Today, the only reminders of Emma’s condition are regular medical examinations and some weakness in her legs. Her parents admit that the challenges they face now are mainly because spina bifida is not well known in their community.


Spina bifida is a birth defect in which there is incomplete closing of the vertebrae in the spine and the membranes around the spinal cord during early development of pregnancy. Among the reasons for spina bifida, doctors name folic acid deficiency, a genetic predisposition, the use of certain drugs by the mother, and poorly managed diabetes. Spina bifida is one of the most common congenital defects that lead to disabilities. Serious cases of spina bifida can usually be detected during pregnancy by fetal ultrasound. There is no known cure for the nerve damage caused by spina bifida, but when surgery is performed shortly after birth it can prevent further neurologic damage by closing the opening in the spine and draining any accumulated cerebral spinal fluid.

Birth Tissues for Surgical Repair of Congenital Hernias

Sometimes babies are born with a hernia, which includes any situation where organs protrude through a weak spot in the surrounding muscle or connective tissue. Mild hernias are fairly common but more serious hernias require surgical intervention. The most common hernia in babies is an Umbilical Hernia, which is a bulge under the belly button that occurs in 10-15% of babies and usually closes on its own by the time the child is a few years old.

A Congenital Diaphragmatic Hernia (CDH) only occurs once in 2500 births but is a serious condition. In CDH, a hole in the diaphragm allows some of the baby’s intestines, and maybe the liver too, to move into the chest cavity. If this is not diagnosed during a prenatal ultrasound, it leads to a crisis at birth, when the baby needs to start breathing through its lungs, but the lungs are compressed by the intestines in the chest cavity. Early intervention is critical. Babies born with CDH need surgery to move their intestines back down to the abdominal cavity and close the hole in the diaphragm so that they can breathe properly. These babies can be at risk for brain injury due to a lack of oxygen in the blood. One clinical trial NCT03526588 launched in 2018 at the University of Texas is attempting to ameliorate neurologic injury in these infants by giving them a few small infusions of their own umbilical cord blood stem cells.

Another serious hernia is Gastroschisis, where a hole in the abdominal wall allows some of the baby’s intestines to escape outside its body. This only occurs once in about 5,000 births but requires surgical intervention. In utero, the portion of the intestine that is outside the body, floating in the amniotic fluid, becomes swollen and may become twisted. At birth, surgeons usually cannot just push this swollen intestine back into the abdominal cavity. The repair may have to be performed in stages, and the baby may require a patch to close the gap in the abdominal wall.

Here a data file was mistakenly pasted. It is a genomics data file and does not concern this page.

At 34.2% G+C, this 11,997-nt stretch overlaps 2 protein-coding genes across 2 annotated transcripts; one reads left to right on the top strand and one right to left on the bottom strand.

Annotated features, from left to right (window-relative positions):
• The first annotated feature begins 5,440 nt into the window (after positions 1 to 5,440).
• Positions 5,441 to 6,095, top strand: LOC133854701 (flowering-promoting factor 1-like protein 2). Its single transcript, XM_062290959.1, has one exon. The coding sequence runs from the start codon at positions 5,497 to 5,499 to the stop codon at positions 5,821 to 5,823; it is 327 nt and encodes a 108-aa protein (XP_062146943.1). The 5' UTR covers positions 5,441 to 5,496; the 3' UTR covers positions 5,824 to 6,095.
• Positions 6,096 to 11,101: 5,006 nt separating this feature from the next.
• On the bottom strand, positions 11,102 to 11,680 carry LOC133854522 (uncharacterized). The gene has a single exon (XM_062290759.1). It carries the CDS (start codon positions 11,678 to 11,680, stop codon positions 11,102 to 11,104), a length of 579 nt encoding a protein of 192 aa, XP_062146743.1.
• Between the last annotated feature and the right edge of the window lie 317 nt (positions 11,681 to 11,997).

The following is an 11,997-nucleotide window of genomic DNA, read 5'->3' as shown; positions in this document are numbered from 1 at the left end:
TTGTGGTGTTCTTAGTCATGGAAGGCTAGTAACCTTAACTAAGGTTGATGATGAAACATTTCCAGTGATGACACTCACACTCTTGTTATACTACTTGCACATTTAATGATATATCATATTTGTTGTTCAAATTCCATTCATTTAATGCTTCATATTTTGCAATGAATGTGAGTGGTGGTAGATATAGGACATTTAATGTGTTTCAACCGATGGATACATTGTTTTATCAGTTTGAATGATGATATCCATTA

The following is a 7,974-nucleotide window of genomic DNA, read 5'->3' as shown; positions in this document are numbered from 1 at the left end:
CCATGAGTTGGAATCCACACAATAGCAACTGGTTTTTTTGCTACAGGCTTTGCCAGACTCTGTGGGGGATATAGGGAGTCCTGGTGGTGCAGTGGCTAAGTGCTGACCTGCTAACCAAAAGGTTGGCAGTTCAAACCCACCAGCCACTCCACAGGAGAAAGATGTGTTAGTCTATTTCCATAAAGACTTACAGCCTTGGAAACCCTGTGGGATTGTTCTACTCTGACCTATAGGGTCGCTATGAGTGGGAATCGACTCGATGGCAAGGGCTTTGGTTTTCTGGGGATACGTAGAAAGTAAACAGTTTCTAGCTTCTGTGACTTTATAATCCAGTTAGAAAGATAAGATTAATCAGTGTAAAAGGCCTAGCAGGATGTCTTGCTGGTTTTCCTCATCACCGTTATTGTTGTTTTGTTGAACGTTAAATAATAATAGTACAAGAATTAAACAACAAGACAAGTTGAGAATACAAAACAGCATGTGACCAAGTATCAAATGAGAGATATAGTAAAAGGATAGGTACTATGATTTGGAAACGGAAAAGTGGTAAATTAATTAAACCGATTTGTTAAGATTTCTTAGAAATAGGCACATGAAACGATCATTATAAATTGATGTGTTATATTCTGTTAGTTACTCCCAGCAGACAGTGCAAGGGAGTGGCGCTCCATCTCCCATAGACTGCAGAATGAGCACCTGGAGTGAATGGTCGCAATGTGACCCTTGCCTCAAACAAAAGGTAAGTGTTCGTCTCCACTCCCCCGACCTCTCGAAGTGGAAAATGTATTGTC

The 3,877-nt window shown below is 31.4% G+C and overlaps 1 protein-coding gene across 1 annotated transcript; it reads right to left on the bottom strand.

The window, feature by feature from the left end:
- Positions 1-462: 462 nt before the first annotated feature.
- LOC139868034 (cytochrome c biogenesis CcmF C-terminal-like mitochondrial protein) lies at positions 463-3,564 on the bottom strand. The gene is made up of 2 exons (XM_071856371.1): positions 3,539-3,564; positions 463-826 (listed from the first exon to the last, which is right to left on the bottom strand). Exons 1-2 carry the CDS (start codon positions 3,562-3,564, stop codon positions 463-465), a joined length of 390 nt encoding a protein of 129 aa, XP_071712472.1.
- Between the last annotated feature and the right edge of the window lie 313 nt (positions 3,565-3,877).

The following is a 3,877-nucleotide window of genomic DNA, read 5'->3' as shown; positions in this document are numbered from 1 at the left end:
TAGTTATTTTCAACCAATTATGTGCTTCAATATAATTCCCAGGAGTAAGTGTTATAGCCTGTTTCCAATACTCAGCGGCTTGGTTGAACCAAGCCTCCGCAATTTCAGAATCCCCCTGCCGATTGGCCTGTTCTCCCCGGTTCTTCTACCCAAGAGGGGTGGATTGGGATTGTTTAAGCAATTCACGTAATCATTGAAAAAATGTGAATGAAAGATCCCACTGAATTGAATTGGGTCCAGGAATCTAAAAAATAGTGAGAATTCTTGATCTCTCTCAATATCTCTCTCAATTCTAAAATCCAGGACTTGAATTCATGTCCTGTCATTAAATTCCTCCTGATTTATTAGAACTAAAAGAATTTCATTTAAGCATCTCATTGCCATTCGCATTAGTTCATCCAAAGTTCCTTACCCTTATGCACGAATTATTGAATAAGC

A team in Quito, Ecuador, has developed and published a surgical technique where the baby’s own umbilical cord is used to form a patch during surgery to correct Gastroschisis. Surgeon Edwin Ocaña manually introduces the exposed abdominal contents into the abdominal cavity. He then takes a section of umbilical cord, ligates the blood vessels, and filets the cord lengthwise to expose the interior Wharton’s Jelly without disrupting the blood vessels. This filet of cord becomes a patch which is placed with the Wharton’s Jelly against the defect, and is further protected with a hydrocolloid patch on top. The tissue patch is not fixed in place, but is adjusted every few days while the defect is healing. At the Hospital Carlos Andrade Marin in Quito, the neonatal team sees 4 to 6 patients per year with Gastroschisis. The use of an umbilical cord patch enables them to close a large Gastroschisis defect in one step, instead of a series of stages. They find that surgery with an umbilical cord patch results in reduced healing time, decreased reliance on intravenous nutrition, faster discharge from the hospital, and better cosmetic outcomes.

Spina Bifida is a birth defect where the spinal column does not close completely, leaving the spinal cord and nerves exposed or protruding. This occurs once in about 2,000 births but requires surgical correction immediately after birth. We have previously published the story of Emma, a girl in Ukraine who was infused with her own cord blood as a compliment to her spina bifida surgery. Despite surgery, children with spina bifida often have paralysis or limited use of their lower limbs. Research has shown that exposure of the spinal cord leads to progressive neurologic damage over the course of pregnancy. In order to intervene sooner and preserve mobility, the multi-center Management of Myelomeningocele Study (MOMS) NCT00060606 showed that in utero surgery to close the spinal cord leads to better outcomes. Recently, a team at UC Davis in California registered a pioneering 2020 clinical trial NCT04652908 which combines in utero surgery for spina bifida with a patch consisting of a commercially available matrix that has been seeded with placental mesenchymal stromal cells (MSC).

Research is ongoing to expand the use of birth tissues as a surgical patch. The team in Ecuador is studying the properties of the umbilical cord patch in order to make it more readily available and standardized for use in pediatric surgery. Their current procedure is dependent on access to a fresh umbilical cord, and storage of this living tissue would be costly. They are studying the use of a decellularized umbilical cord that is seeded with a secretome containing growth factors. If this yields satisfactory surgical outcomes, it would make the use of umbilical cord surgical patches more widely accessible as an off-the-shelf surgical tool.